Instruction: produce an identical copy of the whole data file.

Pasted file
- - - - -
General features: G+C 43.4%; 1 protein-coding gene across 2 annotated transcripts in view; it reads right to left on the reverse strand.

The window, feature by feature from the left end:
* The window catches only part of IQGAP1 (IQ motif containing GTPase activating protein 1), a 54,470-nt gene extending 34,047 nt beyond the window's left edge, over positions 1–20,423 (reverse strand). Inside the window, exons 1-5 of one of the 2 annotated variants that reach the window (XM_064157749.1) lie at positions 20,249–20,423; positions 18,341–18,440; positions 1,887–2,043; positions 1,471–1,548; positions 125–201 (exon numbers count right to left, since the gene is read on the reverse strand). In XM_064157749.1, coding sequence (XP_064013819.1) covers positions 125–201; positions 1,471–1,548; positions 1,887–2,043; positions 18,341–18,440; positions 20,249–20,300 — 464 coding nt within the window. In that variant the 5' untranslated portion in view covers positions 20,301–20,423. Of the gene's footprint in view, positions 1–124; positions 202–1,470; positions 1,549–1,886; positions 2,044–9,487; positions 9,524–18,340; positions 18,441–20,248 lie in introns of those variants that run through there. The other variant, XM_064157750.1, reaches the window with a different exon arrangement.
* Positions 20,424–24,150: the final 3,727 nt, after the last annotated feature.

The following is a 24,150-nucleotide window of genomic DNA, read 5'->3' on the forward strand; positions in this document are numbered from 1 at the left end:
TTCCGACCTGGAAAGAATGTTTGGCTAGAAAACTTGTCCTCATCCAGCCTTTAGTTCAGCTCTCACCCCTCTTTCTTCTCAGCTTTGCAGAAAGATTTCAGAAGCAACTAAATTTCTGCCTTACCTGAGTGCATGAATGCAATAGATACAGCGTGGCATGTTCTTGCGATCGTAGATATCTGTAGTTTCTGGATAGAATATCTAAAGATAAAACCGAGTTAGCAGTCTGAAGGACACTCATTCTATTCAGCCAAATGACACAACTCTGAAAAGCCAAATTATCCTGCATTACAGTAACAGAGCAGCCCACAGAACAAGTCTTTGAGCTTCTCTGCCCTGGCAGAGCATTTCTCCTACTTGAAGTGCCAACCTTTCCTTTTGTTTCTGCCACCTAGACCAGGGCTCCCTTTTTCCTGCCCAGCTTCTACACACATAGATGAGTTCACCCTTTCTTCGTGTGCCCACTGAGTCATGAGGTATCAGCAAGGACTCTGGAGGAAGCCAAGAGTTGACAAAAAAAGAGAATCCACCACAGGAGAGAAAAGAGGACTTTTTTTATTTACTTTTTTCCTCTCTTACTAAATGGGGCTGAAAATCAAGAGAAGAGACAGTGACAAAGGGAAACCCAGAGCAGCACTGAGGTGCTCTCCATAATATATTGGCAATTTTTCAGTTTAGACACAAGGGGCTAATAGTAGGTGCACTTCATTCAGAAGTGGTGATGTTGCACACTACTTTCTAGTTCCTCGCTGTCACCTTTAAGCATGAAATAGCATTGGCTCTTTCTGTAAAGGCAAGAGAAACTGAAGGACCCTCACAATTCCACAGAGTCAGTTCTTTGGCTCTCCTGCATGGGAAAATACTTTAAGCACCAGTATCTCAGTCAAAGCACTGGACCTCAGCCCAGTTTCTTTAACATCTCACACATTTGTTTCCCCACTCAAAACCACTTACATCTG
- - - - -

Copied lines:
General features: G+C 43.4%; 1 protein-coding gene across 2 annotated transcripts in view; it reads right to left on the reverse strand.

The window, feature by feature from the left end:
* The window catches only part of IQGAP1 (IQ motif containing GTPase activating protein 1), a 54,470-nt gene extending 34,047 nt beyond the window's left edge, over positions 1–20,423 (reverse strand). Inside the window, exons 1-5 of one of the 2 annotated variants that reach the window (XM_064157749.1) lie at positions 20,249–20,423; positions 18,341–18,440; positions 1,887–2,043; positions 1,471–1,548; positions 125–201 (exon numbers count right to left, since the gene is read on the reverse strand). In XM_064157749.1, coding sequence (XP_064013819.1) covers positions 125–201; positions 1,471–1,548; positions 1,887–2,043; positions 18,341–18,440; positions 20,249–20,300 — 464 coding nt within the window. In that variant the 5' untranslated portion in view covers positions 20,301–20,423. Of the gene's footprint in view, positions 1–124; positions 202–1,470; positions 1,549–1,886; positions 2,044–9,487; positions 9,524–18,340; positions 18,441–20,248 lie in introns of those variants that run through there. The other variant, XM_064157750.1, reaches the window with a different exon arrangement.
* Positions 20,424–24,150: the final 3,727 nt, after the last annotated feature.

The following is a 24,150-nucleotide window of genomic DNA, read 5'->3' on the forward strand; positions in this document are numbered from 1 at the left end:
TTCCGACCTGGAAAGAATGTTTGGCTAGAAAACTTGTCCTCATCCAGCCTTTAGTTCAGCTCTCACCCCTCTTTCTTCTCAGCTTTGCAGAAAGATTTCAGAAGCAACTAAATTTCTGCCTTACCTGAGTGCATGAATGCAATAGATACAGCGTGGCATGTTCTTGCGATCGTAGATATCTGTAGTTTCTGGATAGAATATCTAAAGATAAAACCGAGTTAGCAGTCTGAAGGACACTCATTCTATTCAGCCAAATGACACAACTCTGAAAAGCCAAATTATCCTGCATTACAGTAACAGAGCAGCCCACAGAACAAGTCTTTGAGCTTCTCTGCCCTGGCAGAGCATTTCTCCTACTTGAAGTGCCAACCTTTCCTTTTGTTTCTGCCACCTAGACCAGGGCTCCCTTTTTCCTGCCCAGCTTCTACACACATAGATGAGTTCACCCTTTCTTCGTGTGCCCACTGAGTCATGAGGTATCAGCAAGGACTCTGGAGGAAGCCAAGAGTTGACAAAAAAAGAGAATCCACCACAGGAGAGAAAAGAGGACTTTTTTTATTTACTTTTTTCCTCTCTTACTAAATGGGGCTGAAAATCAAGAGAAGAGACAGTGACAAAGGGAAACCCAGAGCAGCACTGAGGTGCTCTCCATAATATATTGGCAATTTTTCAGTTTAGACACAAGGGGCTAATAGTAGGTGCACTTCATTCAGAAGTGGTGATGTTGCACACTACTTTCTAGTTCCTCGCTGTCACCTTTAAGCATGAAATAGCATTGGCTCTTTCTGTAAAGGCAAGAGAAACTGAAGGACCCTCACAATTCCACAGAGTCAGTTCTTTGGCTCTCCTGCATGGGAAAATACTTTAAGCACCAGTATCTCAGTCAAAGCACTGGACCTCAGCCCAGTTTCTTTAACATCTCACACATTTGTTTCCCCACTCAAAACCACTTACATCTG